Eye halve a spelling checker
          It came with my pea sea.
          It plainly marks four my revue miss steaks eye kin knot sea.
          Eye strike a quay and type a word and weight for it to say
          Weather eye yam wrong oar write.
          It shows me strait a weigh as soon as a mist ache is maid.
          It nose bee fore two long and eye can put the error rite.
          Its rare lea ever wrong.
          Eye have run this poem threw it,
          I am shore your pleased to no.
          Its letter perfect awl the way.
          My checker told me sew.

        • Richard T. Fowler
          Posted Nov 29, 2011 at 10:30 AM | Permalink

          “Eye yam watt Eye yam”.

          And Mann is watt he is.

          RTF

        • Rational Db8
          Posted Nov 30, 2011 at 12:02 AM | Permalink

          ROFL!! Good one Glen! Eye like you’re whey of righting pros, butt halve too se eye em knot tu shore watt its Gott two dew with Mans crewel correspondents.

        • juanslayton
          Posted Nov 29, 2011 at 10:02 AM | Permalink

          Would you accept ‘or, oar, or, o’er’? Yeah, I know it’s archaic, but we still sing it at baseball games. (USA custom, you know.)

          And thanks to Crosspatch for explicating ‘viscious’. I had interpreted it as ‘viscous,’ as in ‘hard to wade through.’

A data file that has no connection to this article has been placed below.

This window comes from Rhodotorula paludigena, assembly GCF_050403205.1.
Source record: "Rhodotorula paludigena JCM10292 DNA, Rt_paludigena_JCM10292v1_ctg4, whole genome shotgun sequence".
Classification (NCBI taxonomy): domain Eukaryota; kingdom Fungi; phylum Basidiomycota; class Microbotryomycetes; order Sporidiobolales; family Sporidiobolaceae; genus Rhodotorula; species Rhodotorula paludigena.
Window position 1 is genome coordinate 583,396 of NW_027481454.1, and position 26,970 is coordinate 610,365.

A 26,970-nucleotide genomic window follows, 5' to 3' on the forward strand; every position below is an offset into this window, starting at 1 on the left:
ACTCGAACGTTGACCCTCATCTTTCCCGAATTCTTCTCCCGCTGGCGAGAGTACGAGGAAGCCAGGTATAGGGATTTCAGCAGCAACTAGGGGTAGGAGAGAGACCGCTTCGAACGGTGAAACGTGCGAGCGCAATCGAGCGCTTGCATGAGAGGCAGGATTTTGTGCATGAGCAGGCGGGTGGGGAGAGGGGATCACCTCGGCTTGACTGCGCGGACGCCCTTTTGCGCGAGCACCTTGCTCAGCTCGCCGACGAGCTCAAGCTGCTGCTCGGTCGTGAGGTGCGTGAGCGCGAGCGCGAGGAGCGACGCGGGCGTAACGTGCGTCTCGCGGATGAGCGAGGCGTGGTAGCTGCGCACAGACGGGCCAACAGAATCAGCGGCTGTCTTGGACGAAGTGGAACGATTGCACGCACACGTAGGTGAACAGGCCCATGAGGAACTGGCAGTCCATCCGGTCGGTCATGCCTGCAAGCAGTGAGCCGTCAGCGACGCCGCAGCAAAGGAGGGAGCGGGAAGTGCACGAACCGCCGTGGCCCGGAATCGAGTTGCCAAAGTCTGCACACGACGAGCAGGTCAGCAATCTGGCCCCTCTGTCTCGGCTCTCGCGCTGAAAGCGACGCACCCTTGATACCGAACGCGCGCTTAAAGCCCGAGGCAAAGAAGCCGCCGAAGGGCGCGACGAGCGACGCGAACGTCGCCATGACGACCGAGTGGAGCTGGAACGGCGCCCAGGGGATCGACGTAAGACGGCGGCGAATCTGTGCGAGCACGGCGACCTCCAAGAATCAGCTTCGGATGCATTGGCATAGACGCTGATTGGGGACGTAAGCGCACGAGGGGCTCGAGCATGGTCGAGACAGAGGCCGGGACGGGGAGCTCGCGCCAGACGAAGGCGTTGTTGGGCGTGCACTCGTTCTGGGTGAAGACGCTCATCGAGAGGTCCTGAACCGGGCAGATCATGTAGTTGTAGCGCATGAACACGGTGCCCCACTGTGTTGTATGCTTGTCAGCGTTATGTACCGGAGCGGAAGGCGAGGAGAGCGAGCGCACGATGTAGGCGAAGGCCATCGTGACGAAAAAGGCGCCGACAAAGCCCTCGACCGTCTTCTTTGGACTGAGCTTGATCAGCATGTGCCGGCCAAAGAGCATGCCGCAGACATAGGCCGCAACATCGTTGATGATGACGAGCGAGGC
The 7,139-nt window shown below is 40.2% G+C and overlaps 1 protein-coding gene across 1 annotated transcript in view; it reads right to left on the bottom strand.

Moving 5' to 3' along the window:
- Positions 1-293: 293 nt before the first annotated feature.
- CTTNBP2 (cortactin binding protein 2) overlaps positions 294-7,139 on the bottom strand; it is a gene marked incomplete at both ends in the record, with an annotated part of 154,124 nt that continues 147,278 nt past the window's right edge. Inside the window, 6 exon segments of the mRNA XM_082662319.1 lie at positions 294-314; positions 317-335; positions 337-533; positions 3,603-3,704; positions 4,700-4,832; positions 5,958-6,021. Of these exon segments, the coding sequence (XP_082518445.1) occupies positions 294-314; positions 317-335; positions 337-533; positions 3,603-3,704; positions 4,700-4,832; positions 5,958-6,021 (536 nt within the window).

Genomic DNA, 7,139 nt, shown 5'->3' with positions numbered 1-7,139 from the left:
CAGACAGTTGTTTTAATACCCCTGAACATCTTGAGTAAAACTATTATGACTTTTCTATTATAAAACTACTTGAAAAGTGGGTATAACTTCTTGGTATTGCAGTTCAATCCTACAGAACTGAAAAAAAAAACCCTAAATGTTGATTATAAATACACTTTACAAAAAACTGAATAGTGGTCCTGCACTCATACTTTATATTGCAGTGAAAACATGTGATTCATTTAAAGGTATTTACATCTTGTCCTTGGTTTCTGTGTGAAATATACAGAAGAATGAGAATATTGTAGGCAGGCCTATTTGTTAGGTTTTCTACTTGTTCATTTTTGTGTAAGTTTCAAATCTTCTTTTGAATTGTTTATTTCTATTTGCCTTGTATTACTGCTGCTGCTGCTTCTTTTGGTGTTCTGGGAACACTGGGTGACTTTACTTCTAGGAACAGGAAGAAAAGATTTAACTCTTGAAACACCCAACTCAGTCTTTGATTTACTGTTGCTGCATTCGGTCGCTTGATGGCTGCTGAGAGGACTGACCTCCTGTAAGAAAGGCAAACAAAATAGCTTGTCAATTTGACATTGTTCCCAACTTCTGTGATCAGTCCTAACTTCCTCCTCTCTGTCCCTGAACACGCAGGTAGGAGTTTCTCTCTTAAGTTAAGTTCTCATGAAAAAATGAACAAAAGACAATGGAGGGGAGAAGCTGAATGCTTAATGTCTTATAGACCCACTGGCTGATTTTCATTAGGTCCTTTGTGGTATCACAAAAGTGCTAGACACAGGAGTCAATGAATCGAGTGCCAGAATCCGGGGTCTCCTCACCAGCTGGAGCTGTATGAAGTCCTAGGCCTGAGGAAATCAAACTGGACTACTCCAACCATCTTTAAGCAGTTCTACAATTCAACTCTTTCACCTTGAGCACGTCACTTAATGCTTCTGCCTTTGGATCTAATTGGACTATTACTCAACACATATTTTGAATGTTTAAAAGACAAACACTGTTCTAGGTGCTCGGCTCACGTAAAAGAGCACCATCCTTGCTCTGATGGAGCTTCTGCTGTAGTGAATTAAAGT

• juanslayton
          Posted Nov 29, 2011 at 10:19 AM | Permalink

          Make that second ‘or’ into ‘ore.’

        • patrioticduo
          Posted Nov 29, 2011 at 10:29 AM | Permalink

          1 1 was a race horse. 2 2 was 1 2. If 1 1 1 1 race 1 day did 2 2 1 1 2?

        • Rational Db8
          Posted Nov 30, 2011 at 1:43 AM | Permalink

          I can’t resist since you’ve started the horse race – and everyone is on word plays… Sawyer Brown “The Race Is On” http://www.youtube.com/watch?v=yYp9SRR7gP0

        • Kermit
          Posted Nov 29, 2011 at 11:29 AM | Permalink

          two, too, to, 2, tu, tutu

        • Robert Zaleha
          Posted Nov 29, 2011 at 12:52 PM | Permalink

          And don’t forget “tew”.

        • Marko
          Posted Nov 29, 2011 at 12:12 PM | Permalink

          by, bye, buy, bi

        • Neil
          Posted Nov 29, 2011 at 3:14 PM | Permalink

          Sorry to be late to the party.

          Tour, taw, tor, tau, tore.

        • André van Delft
          Posted Nov 29, 2011 at 5:21 PM | Permalink

          Who beats the French? 22 times “O”:

          au, aud, auds, ault, aulx, aut, auts, aux, eau, eaud, eaux, haut, hauts, ho, o, ô, od, ods, oh, os, ot, ots

          http://de.wikipedia.org/wiki/Orthographie

          Other nice examples of homophones are at
          http://en.wikipedia.org/wiki/Homophone and

          http://de.wikipedia.org/wiki/Homophon

        • RDCII
          Posted Nov 29, 2011 at 5:34 PM | Permalink

          Ok, kinda modern and slangy, but I checked to make sure, and they’re all in Merriam-Websters:

          laze lays leis lase leas

          To be fair, I’ve always pronounced “lea” as “LEE” in my head, it can actually be pronounced “LAY”, but I had to cheat and look this up. :)